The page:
The National Weather Service (NWS) has reported that the organization's Satellite Broadcast Network, used as a primary path to provide data to field offices and America's weather industry, temporarily failed Wednesday evening.
The cause of the outage was not immediately known but the NWS reported that the organization would attempt to resolve the issue by moving operations to their primary site in Hauppage, New York. Data flow to the Satellite Broadcast Network has since been restored.
The outage is one of several failures since late October and marks the second failure in November for the Satellite Broadcast Network in particular.
"This is the NWS's single most important communications channel. For some organizations, this is their only source of meteorological information," according to Mike Smith, Senior Vice President of AccuWeather Enterprise Solutions.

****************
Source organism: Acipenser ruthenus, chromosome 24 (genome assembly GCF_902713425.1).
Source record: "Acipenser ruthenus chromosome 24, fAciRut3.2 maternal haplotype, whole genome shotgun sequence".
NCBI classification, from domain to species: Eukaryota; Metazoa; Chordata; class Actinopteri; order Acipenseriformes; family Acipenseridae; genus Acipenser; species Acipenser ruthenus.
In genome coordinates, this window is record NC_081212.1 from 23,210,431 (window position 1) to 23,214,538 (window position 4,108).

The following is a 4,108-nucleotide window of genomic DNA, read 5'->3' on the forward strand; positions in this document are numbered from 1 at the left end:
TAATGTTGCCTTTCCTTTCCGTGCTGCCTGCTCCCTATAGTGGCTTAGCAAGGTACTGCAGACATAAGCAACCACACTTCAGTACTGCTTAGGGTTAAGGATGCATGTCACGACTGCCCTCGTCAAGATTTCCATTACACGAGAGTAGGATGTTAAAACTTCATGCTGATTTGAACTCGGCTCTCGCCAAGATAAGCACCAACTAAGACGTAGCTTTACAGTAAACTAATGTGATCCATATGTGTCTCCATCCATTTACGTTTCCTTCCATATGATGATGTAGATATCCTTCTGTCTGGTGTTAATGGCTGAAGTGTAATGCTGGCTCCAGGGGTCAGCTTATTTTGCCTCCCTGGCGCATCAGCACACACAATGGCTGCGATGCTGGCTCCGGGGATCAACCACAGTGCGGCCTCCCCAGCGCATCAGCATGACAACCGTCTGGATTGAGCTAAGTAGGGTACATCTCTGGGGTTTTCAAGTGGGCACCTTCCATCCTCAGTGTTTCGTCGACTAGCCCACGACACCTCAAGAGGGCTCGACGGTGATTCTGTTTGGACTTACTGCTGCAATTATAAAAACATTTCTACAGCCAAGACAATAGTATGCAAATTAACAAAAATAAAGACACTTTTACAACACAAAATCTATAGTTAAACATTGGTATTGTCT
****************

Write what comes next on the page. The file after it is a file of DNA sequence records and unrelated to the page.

"Fortunately, because AccuWeather Enterprise Solutions invests is multiple redundancies, we are not affected and our clients are receiving their products as they normally would," Smith said.
"We are lucky it is a quiet evening just about everywhere but in the Buffalo area. If this was during a tornado situation where seconds count, many would not be receiving their storm warnings and related products in a timely fashion."
On November 12, NOAA's Storm Prediction Center (SPC) announced that dated products, including watch and warning information from 2010, were being transmitted publicly.
In late October, NESDIS, NOAA's satellite and information service, was also experiencing network issues and temporarily stopped receiving a full feed of satellite data for input, a critical component for the numerical models used to forecast the weather.